My migrating Honeyeaters appear to be going from the Shoalhaven, crossing easily (short distance) to the Sydney Catchment Authority's Southern Catchment (formerly known as the Water Board lands - map attached). There are abundant food sources around the sandstone heath country near the southern dams. Many plants in the heathlands flower over winter (Banksias, and Eucalypts, and later on the spring-flowered 
Proteaceae - Grevilleas, Waratahs, and the ever popular Lambertia). In the Shoalhaven Region, south and east from here, there are abundant resources where these birds might over-winter. I have written about finding huge numbers of YFHEs in the Budawangs where there are enormous areas of heath lands and very few passable roads.

The late Mrs Crowe, formerly from Berrima, used monitor a flight path which headed to the west from me here in Robertson. Those birds might (I emphasise might) drift slightly to the west and follow the Wollondilly valley to western Sydney, or follow the Hawkesbury River. She shared her information with some COG members and also with some people I do not know, in Sydney. Perhaps Mrs Compston knows more about Mrs Crowe's records and reporting.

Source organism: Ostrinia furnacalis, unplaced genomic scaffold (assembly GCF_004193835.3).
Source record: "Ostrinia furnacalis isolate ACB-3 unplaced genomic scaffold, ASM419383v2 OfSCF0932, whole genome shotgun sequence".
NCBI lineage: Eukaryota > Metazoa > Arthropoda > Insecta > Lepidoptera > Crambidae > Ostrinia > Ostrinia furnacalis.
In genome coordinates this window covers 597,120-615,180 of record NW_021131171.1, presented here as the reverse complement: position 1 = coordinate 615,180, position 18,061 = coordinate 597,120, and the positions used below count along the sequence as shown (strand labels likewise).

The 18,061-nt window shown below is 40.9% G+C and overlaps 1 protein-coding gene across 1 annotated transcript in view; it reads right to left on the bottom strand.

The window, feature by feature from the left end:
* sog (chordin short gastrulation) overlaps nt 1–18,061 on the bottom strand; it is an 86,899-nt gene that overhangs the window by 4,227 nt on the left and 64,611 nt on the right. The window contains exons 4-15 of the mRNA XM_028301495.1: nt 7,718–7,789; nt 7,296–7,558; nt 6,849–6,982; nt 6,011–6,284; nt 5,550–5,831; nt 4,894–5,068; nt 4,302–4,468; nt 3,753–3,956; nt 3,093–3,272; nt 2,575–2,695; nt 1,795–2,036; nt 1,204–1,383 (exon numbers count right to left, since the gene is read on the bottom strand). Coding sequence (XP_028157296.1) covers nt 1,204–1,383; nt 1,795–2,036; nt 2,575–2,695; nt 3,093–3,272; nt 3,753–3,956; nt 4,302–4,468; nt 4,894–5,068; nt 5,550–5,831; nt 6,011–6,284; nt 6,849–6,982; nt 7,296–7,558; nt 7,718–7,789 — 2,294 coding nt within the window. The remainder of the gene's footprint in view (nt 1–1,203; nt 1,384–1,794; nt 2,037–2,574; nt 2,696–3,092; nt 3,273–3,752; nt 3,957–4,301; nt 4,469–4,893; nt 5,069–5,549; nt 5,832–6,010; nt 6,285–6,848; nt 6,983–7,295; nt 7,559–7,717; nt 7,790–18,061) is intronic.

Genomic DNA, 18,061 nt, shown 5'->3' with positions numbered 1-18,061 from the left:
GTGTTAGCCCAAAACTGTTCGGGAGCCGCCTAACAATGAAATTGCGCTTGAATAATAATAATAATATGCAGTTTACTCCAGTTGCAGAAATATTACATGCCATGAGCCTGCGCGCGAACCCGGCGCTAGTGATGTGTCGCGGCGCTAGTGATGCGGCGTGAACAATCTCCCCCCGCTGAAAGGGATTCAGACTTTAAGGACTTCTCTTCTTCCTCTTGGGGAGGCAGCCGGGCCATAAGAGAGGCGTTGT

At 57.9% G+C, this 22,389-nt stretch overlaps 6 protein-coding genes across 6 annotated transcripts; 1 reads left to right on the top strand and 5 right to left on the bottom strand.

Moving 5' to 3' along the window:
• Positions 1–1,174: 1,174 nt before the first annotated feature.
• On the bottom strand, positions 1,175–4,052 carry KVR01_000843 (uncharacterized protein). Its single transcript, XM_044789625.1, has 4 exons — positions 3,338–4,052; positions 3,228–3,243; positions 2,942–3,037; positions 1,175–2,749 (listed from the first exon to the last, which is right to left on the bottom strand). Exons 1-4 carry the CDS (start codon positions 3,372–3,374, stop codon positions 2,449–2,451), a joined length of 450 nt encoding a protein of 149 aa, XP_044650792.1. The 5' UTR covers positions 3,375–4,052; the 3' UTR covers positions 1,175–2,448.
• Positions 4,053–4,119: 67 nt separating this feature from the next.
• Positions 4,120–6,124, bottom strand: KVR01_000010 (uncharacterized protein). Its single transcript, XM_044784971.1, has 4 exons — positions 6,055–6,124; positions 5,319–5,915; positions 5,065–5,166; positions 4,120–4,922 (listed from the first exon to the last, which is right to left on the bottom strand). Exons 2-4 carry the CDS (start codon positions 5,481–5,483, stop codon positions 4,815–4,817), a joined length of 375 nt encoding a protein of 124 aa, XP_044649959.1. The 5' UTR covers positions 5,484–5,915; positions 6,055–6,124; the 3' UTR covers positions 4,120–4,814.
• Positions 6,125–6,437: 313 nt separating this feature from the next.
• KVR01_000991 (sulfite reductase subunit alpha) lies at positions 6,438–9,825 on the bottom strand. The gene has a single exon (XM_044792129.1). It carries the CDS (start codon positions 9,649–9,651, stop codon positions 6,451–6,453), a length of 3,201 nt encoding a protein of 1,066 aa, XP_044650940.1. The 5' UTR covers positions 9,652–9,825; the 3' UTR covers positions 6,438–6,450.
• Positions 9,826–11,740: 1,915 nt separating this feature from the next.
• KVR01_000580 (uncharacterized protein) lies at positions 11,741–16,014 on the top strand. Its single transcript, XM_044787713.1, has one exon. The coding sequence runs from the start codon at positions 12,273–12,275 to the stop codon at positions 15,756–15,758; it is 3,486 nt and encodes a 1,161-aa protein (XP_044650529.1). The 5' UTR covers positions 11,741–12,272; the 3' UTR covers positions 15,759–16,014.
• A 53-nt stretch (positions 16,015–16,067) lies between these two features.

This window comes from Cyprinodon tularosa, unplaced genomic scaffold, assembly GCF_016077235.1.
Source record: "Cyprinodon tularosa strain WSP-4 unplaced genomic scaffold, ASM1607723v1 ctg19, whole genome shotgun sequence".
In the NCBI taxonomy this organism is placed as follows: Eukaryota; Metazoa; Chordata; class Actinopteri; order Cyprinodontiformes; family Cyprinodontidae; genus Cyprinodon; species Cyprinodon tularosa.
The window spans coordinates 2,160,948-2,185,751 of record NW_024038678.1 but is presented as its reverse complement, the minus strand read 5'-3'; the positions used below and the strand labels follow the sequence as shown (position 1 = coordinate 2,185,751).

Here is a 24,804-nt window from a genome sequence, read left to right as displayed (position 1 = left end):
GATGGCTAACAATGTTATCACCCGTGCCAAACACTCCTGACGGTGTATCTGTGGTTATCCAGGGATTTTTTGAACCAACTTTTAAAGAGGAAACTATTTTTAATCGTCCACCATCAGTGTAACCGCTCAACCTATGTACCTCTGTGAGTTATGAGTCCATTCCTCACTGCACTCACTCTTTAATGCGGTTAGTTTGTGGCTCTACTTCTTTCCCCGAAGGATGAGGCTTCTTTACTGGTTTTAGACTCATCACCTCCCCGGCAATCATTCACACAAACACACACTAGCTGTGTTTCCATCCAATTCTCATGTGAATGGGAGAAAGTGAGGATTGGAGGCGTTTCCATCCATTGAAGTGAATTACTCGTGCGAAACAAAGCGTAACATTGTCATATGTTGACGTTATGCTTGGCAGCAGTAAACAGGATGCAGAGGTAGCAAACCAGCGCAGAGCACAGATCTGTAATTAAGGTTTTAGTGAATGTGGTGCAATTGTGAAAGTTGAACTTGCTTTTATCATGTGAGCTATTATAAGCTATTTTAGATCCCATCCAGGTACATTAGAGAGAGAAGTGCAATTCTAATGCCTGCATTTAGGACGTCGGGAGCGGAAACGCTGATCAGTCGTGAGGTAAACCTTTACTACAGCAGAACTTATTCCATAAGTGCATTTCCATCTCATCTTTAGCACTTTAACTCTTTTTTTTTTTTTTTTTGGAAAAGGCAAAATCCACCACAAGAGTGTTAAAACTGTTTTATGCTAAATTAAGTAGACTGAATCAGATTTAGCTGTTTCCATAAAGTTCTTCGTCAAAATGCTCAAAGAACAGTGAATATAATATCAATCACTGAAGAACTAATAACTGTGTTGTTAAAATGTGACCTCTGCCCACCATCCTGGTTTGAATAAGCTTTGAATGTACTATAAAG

But there is an assumption in all this that these birds are heading relentlessly north. I doubt that. I frequently go to Nowra and other places around Jervis Bay in winter and routinely see and hear YFHEs. I figure they can easily overwinter there, and not need to pass through or past Sydney. 

Certainly, in the 1960s and 70s, my father followed these birds up along the NSW coast as far as Kingscliff. He tended to assume that the southern birds kept moving further and further north. But his own banding efforts failed to produce results which would have confirmed such a pattern of migration. North from Newcastle, vast amounts of the coastal heathland habitat were destroyed firstly by rutile sand mining and subsequent suburban coastal residential development. But people tend to grow gardens on the coast and their favourite plants are showy Grevilleas and Eucalypts, so there is probably a reasonable supply of nectar - even in these vastly disturbed habitats.